Puslapio vaizdai

Light green

velvet with a small medallion.
tulle fan, spangled with steel.

The mode is very difficult to describe at this season, which is specially one of transition; for one day we have warm sunshine which brings out short costumes gay and light, and the next we have cold wind and rain, which suggest waterproofs and winter dresses. Before, then, determining positively what will be the autumn modes, it is as well to occupy ourselves a little with those small light vestments that come in aid of the changes of temperature. The pelirine à capuchon is continued, but is much more ornamented than when first introduced. The Bounce, or rounded dents, are always bound with satin or galon, but now the dents are deeper; or, to speak more properly, the rounded tongues are très profonde. The rotondes are of the same genre as the capuchins, and are lined with silk, and flounced à la vieille, and finished with a small lined collar, without capuchin, indented with very small tongues. The most elegant of these pèlerines are made of white velvet-cloth, lined with white silk and bound with white satin. As a fantasy some have them lined with coloured silk and bound with satin of the same tint. The pèlerine changes its appearance, and becomes very négligée if made in colour. It is very pretty in black, trimmed with satin bouton d'or. It is in better taste if the strings are of gold. In FOURTH FIGURE.-Round skirt of sultana general we should avoid gold in day-costumes; foulard, trimmed with a flounce headed with a but here its introduction is altogether excepdouble chicory. The corsage is plain and low, tional, and is patronized by women of the and the sleeves are short. Tunic of lilac highest fashion. Embroidery in chenille, espealgérienne with a black stripe. Corsage close-cially on black, is very much in favour for fitting, high, and opening heart-shape in front vestes. We have seen it on velvet, faille, and down to the waist. Camargo sleeves, barely cachemere. The deepest colours are those which reaching below the elbow. Black silk waist- are most worn, and myrtle green is above all très band, fastened behind by a large bow. Che-distingué. We have only to observe that the misette cut very low, and trimmed with em- Empress prefers it, to ensure it complete success. broidered muslin. Very light grey kid-gloves, It is also remarked that this august lady has quarter long, without buttons. Bracelet on the not ceased to wear the large waistband of gros▪ left arm composed of three gold torsades con- grain, and that with her Majesty's green toilets nected by round balls. Round the neck a black she wears the waistband lighter than the robe.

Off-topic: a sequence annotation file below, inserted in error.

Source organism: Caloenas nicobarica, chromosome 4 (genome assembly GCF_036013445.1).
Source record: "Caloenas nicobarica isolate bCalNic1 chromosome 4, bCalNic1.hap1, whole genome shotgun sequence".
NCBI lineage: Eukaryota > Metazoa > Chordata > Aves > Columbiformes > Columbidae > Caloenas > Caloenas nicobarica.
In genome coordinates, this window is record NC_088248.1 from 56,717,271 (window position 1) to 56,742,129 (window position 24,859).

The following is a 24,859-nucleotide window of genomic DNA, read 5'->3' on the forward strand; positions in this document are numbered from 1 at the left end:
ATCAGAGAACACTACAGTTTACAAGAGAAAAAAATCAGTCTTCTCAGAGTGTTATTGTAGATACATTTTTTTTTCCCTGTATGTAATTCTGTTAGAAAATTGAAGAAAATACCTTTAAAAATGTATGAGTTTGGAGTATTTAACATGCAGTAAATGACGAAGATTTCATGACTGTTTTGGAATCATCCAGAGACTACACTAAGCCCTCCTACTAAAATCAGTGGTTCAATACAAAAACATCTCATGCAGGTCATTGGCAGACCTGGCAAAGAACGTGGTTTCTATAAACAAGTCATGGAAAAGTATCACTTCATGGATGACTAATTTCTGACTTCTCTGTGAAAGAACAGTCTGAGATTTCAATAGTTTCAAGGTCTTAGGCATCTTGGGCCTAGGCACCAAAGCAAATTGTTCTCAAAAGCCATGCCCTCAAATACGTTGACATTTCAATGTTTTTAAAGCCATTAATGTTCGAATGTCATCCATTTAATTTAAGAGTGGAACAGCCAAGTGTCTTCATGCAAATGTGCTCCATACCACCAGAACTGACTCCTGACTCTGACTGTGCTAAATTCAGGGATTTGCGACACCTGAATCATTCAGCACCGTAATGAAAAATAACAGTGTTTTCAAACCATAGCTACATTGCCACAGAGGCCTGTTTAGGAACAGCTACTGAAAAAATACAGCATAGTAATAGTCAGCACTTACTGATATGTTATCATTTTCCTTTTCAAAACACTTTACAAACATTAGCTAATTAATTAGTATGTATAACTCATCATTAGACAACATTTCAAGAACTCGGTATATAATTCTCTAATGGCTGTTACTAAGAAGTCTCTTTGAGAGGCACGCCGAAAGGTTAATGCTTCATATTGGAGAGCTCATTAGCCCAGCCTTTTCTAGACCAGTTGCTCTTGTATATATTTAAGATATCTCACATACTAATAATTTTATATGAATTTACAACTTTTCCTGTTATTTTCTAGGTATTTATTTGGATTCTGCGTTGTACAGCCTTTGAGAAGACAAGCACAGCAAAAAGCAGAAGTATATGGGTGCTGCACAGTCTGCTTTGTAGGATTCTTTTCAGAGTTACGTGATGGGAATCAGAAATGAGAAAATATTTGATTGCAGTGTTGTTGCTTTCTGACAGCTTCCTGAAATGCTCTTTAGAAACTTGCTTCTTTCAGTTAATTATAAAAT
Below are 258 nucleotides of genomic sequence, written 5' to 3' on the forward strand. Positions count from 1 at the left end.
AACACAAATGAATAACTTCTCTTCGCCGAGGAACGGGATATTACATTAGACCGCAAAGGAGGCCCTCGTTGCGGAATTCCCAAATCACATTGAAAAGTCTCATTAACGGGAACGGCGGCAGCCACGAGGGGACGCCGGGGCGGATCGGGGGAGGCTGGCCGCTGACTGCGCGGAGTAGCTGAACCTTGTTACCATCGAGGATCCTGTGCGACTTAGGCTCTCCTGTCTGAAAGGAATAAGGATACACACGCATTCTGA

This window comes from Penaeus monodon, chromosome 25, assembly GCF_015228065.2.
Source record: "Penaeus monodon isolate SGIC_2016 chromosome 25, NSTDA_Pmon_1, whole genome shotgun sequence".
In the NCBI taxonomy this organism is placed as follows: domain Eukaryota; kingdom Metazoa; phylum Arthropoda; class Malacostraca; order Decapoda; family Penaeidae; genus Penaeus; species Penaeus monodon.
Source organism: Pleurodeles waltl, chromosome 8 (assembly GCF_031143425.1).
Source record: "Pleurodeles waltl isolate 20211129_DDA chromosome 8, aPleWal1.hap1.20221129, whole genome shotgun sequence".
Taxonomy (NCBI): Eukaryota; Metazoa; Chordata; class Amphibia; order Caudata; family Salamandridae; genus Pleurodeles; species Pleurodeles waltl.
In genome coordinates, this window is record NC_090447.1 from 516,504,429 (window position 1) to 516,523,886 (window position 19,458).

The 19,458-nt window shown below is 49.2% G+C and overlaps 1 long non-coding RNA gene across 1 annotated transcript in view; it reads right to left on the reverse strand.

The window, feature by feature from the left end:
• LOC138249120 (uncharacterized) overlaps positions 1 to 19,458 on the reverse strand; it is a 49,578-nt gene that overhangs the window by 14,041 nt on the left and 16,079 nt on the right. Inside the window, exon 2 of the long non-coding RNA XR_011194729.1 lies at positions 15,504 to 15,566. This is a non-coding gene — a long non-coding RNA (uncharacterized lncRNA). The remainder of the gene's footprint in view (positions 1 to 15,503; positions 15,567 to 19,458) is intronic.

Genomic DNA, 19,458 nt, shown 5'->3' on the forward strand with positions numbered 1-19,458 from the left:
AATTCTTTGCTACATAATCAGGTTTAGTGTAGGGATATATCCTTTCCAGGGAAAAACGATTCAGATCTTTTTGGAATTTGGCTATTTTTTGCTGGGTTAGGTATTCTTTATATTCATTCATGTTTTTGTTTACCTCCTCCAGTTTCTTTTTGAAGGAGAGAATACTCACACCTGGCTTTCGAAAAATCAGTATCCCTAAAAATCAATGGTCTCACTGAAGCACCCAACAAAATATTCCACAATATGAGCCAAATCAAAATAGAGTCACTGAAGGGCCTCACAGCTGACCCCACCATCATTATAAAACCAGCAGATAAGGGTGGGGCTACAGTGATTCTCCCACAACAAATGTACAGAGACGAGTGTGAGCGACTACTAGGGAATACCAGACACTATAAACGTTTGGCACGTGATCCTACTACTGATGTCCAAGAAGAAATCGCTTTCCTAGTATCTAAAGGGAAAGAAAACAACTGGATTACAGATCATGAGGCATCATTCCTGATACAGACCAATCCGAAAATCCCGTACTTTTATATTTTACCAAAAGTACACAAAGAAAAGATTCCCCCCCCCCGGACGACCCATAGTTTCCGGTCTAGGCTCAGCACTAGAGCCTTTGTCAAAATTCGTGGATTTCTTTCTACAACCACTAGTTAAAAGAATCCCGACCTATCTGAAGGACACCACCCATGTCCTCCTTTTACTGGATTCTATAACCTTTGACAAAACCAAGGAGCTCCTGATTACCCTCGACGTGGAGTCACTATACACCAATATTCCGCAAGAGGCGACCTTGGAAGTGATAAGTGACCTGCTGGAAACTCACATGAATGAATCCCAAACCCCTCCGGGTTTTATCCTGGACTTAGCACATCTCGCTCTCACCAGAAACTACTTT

(Specially from Paris.)

FIRST FIGURE.-Violet Foulard skirt, round and rather full, trimmed with three rows of Russian plaiting as flounces; the last deeper than the other two. Large panier, very much crumpled and standing out well, trimmed with Russian plaiting to match. This panier is a continuation of the body, which is high, tightfitting, opening heart-shape in front, and is decorated round the neck with a narrow Russian plaiting. Sleeves tight with a deep cuff marked by a Russian plaiting. Embroidered muslin chemisette, opening heart-shape like the corsage. Cuffs to match. Maize-coloured kid gloves without buttons.

SECOND FIGURE.-Gray tarlatan skirt, very full, and tending to a train; corsage close-fitting, trimmed round the shoulders and neck with a narrow flat band festooned in blue silk. Blue silk waistband with a large flat bow arranged in the form of a double cockade; it has very wide but short ends, trimmed with a blue silk crossstrip. Sleeve plain. Standing collar, embroidered. Cuffs to match.

THIRD FIGURE.-Skirt of aqua-marina green Chambery gauze, with a very prominent panier behind. Corsage low and square in front, and high behind. Embroidered standing collar, with an embroidered muslin bow in front, and a chemisette to match. Frilled cuffs of embroidered muslin. Light-grey kid gloves, without buttons.

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Declined, with thanks: "The Pink Domino;" "One Year ago." We have an idea that we have seen these lines in print, and the evident ignorance

of the copyist confirms our suspicion. The last should be no bar to their appearance were we disabused of our doubts. There is poetic feeling in them, though we do not like the impression they leave. Contributors not written to by post, will please to

direct their communications for the Editor, marked Private, to the care of Mr. Alger, 265, Strand. Music, books for review, &c., must be sent in by the 10th of each month, to receive notice in the next number.


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